Greil Marcus overshot his critical acumen when, being the Ph.D. in PoliSci from of course Berkeley, he wrote "Lipstick Traces" as if a twenty-year-old J. Rotten consciously drew in his lyrics from the (original) Diggers, (non-crustie) Levellers, and Christopher Hill's "The World Turned Upside Down." But, there's a more generally defensible reaction. As every cultural trend hits the highway to platinum chartbusters, a few hop off the glitzy bandwagon. They veer onto byways worth pursuing, record sales or packed stadiums be damned. They may get lost, or they may survive to send us back messages coded on small labels and import releases. So, cult favorites preached to a few of us stranded introverts and dispersed devotees. Simon Frith expounds in "Art into Pop" about all this with a truckload of theory for the British rock scene; Britta Sweers in "Electric Muse" did this for 60s-70s folk insular parallels. My interests, of course, fall in between both camps. Marxian Mekons, the autodidact Mark E Smith, and clever Éamon Carr of Horslips, like owlish Ashley Hutchings of Fairport and Steeleye, did their research diligently, and constructed links for their music that threaded intricately into their lyrics and chords and riffs. None of them turned down a fiddle for an arrangment, either.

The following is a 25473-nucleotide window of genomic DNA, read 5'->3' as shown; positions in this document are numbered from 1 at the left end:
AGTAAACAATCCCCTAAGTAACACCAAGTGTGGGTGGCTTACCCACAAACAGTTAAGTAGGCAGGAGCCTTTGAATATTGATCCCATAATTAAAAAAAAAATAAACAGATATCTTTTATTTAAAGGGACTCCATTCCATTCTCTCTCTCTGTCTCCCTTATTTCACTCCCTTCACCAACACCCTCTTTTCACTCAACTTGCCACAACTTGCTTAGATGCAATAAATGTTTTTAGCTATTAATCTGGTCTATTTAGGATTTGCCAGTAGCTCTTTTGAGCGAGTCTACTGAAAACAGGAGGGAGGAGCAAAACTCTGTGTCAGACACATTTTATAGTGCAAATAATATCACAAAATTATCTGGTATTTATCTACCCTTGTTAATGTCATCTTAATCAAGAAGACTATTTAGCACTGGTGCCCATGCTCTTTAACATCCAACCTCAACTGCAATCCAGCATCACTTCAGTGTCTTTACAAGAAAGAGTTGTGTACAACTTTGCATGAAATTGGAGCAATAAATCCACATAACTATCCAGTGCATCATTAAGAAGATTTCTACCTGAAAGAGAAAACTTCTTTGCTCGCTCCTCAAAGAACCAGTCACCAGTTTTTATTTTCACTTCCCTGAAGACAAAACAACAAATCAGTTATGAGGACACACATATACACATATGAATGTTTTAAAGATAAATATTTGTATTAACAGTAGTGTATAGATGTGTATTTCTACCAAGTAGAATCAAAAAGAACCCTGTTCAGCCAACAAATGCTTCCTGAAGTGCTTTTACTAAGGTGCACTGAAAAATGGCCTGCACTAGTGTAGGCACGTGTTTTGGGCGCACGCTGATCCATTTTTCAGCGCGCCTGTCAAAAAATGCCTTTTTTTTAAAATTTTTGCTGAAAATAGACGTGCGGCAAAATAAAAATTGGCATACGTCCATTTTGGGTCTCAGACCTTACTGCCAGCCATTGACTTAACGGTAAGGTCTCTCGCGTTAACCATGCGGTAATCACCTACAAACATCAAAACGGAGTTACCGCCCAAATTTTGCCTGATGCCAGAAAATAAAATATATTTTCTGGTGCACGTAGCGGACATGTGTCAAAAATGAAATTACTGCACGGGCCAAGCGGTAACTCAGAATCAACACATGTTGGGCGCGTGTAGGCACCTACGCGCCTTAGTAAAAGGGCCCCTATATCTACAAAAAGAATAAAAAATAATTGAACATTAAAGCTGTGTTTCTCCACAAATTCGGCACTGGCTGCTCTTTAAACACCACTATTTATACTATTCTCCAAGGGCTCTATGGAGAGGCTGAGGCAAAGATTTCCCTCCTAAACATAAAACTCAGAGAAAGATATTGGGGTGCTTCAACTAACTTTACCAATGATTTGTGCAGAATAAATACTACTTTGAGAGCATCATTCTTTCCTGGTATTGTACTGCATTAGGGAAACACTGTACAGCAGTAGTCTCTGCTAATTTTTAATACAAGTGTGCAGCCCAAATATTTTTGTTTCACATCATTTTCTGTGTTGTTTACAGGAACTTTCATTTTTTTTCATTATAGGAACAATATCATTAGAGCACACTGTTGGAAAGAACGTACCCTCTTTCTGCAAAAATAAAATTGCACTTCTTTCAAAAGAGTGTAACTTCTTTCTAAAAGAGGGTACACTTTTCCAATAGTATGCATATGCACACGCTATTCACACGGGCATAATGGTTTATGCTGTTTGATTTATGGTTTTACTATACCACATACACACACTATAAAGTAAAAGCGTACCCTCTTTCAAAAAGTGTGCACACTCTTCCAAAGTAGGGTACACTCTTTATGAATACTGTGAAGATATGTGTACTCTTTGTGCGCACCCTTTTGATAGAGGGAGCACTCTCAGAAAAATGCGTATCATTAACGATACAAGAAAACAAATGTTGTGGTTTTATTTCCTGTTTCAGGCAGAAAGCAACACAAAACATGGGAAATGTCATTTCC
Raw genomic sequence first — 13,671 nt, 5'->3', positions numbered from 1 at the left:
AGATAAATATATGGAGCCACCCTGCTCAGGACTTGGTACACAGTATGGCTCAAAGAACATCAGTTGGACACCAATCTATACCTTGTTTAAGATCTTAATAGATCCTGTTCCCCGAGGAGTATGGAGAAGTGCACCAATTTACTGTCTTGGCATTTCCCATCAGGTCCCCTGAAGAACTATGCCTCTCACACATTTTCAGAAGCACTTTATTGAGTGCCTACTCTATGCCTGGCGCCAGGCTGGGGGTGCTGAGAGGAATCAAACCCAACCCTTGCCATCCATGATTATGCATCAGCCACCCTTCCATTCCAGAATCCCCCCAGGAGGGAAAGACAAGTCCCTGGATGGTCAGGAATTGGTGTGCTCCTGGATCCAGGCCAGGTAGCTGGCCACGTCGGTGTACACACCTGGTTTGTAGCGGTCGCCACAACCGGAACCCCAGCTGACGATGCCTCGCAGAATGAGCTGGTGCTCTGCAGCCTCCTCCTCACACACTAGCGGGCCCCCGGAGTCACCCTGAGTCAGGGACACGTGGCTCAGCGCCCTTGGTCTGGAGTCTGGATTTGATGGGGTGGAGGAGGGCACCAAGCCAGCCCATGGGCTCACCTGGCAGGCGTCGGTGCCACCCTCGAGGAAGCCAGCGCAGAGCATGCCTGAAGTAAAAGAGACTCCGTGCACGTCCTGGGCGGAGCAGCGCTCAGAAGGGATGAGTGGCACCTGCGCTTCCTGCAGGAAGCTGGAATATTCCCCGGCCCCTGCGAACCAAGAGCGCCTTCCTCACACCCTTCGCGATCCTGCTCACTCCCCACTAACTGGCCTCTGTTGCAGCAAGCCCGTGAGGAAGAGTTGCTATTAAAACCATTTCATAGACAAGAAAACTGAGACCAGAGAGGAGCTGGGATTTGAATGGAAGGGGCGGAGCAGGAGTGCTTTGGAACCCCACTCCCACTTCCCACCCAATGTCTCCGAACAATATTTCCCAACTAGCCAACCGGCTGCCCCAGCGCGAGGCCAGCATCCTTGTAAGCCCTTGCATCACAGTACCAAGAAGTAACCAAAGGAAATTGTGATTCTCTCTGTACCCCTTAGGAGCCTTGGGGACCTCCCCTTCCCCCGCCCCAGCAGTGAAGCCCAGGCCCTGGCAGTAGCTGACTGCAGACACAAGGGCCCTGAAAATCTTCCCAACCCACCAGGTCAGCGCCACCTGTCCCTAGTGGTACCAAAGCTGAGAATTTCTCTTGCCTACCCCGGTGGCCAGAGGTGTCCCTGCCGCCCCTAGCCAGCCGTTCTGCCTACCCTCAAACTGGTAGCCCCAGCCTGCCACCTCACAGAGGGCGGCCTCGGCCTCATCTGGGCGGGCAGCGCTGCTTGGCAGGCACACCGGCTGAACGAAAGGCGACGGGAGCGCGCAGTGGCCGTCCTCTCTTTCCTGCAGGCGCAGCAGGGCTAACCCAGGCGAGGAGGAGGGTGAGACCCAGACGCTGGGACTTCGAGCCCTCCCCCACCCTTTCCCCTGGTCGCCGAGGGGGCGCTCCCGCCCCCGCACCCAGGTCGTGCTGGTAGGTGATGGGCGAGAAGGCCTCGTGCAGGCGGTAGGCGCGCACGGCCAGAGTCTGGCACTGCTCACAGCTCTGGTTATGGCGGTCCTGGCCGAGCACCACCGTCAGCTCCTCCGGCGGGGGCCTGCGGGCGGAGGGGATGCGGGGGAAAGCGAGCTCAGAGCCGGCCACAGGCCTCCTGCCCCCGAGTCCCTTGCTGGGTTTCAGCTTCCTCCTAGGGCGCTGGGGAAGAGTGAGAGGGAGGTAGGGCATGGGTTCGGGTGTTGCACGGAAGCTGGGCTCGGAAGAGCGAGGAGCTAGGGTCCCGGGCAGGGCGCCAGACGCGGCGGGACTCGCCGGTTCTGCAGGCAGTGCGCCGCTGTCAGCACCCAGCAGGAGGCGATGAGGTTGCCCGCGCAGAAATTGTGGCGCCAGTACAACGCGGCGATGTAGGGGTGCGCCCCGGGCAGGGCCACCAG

I realize in retrospect that such ideas as I was exposed to in haphazard reading and listening opened up glimpses of attitudes, arguments, and philosophies that undermined my Catholicism. (In one example of inexplicable tangents, my classmate went on to be ordained, and died suddenly last year. He was a good priest, in a Church that needs such men.) I wonder, flipping to Shane's ramblings on Irish history in these same pages, if I can find any confirmation of similar transformations out of faith into doubt (what Salman Rushdie in "The Satanic Verses" which I finally started posits as the true juxtaposition for the human condition, as solid disbelief is merely another form of devotion) from our drop-out Carthusian. Outside of a nice phrase that DeValera "did what Stalin did, but without killing all the people, know what I mean, yeah?" (128) and a dubious summation that RFK "also got shot because he was an Irish Catholic immigrant," (129) there's little new to a professional Hibernian the likes of meself. But, he was playing (presumably one of those RTÉ video compilations) trad folk music from broadcasts during the 50s and 60s while he talked, white wine with vodka in a mug labelled "Morphine" and chain-smoking hash, from the comfort of his home in comfortable Donnybrook. This may account for the brevity of what could be salvaged from such a conversation.